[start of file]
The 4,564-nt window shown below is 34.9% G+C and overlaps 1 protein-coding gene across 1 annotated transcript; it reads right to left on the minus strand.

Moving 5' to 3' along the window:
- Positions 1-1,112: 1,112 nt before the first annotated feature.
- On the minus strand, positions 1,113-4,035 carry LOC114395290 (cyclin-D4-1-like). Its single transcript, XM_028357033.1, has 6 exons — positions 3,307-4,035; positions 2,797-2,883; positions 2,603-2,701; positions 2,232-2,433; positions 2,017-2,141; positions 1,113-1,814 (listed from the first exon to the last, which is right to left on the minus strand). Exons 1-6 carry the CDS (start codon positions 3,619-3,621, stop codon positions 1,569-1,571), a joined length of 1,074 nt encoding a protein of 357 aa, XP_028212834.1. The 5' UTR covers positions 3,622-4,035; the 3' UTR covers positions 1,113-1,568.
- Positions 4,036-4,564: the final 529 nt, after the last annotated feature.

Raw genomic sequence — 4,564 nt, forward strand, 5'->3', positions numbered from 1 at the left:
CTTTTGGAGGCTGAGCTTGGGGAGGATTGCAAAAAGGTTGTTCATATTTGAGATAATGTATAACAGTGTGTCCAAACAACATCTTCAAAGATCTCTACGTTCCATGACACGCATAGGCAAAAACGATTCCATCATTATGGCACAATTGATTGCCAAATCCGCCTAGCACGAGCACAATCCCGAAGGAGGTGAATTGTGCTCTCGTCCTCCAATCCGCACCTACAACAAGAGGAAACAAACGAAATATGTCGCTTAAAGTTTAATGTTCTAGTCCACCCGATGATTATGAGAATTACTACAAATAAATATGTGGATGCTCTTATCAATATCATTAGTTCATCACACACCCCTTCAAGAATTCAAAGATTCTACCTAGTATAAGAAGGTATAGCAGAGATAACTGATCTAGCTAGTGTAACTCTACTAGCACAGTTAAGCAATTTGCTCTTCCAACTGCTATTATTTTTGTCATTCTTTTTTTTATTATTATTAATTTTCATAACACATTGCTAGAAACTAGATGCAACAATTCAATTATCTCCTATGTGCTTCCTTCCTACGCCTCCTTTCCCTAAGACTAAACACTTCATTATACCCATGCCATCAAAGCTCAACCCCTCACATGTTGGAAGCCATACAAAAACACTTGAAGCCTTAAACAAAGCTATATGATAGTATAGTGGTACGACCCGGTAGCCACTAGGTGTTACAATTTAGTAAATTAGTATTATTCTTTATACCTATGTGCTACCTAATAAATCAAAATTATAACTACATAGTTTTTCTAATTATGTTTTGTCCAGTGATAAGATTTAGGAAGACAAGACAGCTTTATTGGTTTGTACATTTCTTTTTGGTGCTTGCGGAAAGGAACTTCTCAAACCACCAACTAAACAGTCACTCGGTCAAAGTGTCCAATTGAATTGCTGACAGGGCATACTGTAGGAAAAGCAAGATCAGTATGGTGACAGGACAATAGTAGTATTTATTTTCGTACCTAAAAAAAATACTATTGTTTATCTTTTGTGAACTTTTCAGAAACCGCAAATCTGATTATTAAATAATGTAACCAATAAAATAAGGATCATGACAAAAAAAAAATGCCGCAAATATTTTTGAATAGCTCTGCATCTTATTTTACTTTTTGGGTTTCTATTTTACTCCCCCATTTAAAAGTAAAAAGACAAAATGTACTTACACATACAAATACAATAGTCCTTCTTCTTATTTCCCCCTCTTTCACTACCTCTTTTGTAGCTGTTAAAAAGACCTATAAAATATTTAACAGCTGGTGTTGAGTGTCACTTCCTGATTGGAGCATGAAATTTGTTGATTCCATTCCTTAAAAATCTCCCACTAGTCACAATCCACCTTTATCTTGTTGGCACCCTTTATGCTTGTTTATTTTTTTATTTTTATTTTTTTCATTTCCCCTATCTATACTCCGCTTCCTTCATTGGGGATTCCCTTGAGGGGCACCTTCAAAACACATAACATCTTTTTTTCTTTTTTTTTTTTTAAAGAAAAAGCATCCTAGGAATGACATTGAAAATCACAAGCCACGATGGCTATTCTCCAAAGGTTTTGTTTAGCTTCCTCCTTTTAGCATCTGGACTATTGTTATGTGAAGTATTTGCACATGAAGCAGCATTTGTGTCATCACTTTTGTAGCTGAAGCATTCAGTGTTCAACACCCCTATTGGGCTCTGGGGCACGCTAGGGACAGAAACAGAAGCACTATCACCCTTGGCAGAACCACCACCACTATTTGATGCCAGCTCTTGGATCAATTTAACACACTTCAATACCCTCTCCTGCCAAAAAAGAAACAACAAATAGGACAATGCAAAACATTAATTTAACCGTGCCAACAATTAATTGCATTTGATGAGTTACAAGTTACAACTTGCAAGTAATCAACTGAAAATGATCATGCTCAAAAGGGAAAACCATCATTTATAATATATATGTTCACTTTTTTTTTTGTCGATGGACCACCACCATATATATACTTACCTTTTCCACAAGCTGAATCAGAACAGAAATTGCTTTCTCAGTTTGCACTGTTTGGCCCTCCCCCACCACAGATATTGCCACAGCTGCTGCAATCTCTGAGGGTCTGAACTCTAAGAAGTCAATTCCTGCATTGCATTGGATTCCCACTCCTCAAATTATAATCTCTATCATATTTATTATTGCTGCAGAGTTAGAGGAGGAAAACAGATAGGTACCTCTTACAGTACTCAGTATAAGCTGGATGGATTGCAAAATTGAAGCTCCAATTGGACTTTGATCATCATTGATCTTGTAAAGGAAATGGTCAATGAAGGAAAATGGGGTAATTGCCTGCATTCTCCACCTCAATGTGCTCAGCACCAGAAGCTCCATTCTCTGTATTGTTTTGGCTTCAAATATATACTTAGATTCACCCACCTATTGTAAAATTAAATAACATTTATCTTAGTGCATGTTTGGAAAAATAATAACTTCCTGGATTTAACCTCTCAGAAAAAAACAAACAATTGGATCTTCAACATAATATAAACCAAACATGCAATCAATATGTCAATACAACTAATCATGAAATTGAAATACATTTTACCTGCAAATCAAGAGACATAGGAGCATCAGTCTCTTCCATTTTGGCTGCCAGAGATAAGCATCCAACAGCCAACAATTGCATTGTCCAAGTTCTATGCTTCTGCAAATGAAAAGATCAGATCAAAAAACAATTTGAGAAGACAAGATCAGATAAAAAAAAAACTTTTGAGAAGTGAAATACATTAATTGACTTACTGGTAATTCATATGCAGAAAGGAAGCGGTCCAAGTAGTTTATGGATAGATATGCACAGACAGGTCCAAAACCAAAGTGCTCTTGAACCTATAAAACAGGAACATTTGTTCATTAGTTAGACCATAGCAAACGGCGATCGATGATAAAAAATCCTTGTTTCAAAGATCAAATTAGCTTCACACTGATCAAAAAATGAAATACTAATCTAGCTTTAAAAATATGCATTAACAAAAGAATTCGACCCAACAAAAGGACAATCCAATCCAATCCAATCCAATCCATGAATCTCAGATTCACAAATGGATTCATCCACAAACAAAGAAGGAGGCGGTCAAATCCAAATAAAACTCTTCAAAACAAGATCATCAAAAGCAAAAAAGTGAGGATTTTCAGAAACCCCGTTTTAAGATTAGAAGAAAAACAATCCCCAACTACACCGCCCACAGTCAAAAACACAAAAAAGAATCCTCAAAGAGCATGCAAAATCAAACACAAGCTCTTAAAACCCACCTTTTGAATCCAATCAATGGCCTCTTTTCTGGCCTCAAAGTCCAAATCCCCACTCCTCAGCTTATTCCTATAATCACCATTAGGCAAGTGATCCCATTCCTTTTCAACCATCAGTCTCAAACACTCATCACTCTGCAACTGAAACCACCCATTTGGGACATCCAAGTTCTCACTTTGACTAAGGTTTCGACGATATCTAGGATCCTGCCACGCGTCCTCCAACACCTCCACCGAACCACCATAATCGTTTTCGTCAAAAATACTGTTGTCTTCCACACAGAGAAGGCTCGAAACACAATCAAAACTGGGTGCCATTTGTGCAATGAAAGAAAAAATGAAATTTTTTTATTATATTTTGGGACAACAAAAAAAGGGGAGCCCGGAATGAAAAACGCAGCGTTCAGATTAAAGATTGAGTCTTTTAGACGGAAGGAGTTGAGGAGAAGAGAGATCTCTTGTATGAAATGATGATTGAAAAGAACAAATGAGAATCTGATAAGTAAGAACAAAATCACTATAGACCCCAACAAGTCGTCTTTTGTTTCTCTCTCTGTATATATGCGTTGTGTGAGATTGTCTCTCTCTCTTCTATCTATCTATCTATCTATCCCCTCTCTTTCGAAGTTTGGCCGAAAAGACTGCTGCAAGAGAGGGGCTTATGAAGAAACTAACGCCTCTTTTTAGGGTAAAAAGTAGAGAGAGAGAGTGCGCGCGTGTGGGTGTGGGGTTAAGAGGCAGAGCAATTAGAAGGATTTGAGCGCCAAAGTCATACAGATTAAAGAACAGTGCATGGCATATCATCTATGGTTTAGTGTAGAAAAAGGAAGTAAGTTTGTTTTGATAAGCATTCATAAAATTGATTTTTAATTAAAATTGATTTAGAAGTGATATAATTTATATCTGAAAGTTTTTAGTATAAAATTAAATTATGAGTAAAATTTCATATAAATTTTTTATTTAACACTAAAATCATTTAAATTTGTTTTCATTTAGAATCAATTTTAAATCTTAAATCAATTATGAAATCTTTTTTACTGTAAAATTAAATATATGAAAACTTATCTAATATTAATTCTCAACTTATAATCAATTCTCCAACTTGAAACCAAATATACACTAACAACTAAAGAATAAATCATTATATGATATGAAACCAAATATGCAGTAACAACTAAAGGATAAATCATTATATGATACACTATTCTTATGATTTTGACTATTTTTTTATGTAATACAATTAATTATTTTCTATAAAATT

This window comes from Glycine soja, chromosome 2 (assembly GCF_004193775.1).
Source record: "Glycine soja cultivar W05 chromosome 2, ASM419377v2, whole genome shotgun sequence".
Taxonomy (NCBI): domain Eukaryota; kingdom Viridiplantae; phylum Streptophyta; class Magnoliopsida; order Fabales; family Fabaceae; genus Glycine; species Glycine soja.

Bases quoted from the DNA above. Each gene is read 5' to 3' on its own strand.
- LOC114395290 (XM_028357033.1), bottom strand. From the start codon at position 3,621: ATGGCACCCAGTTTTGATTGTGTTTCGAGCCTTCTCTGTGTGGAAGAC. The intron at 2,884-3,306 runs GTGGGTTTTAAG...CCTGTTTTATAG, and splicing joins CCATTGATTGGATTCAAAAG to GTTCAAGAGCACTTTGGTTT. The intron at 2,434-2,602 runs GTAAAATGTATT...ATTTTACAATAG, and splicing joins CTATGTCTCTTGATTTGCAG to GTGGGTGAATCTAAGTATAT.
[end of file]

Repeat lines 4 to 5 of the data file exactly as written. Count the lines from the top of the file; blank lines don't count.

- On the minus strand, positions 1,113-4,035 carry LOC114395290 (cyclin-D4-1-like). Its single transcript, XM_028357033.1, has 6 exons — positions 3,307-4,035; positions 2,797-2,883; positions 2,603-2,701; positions 2,232-2,433; positions 2,017-2,141; positions 1,113-1,814 (listed from the first exon to the last, which is right to left on the minus strand). Exons 1-6 carry the CDS (start codon positions 3,619-3,621, stop codon positions 1,569-1,571), a joined length of 1,074 nt encoding a protein of 357 aa, XP_028212834.1. The 5' UTR covers positions 3,622-4,035; the 3' UTR covers positions 1,113-1,568.
- Positions 4,036-4,564: the final 529 nt, after the last annotated feature.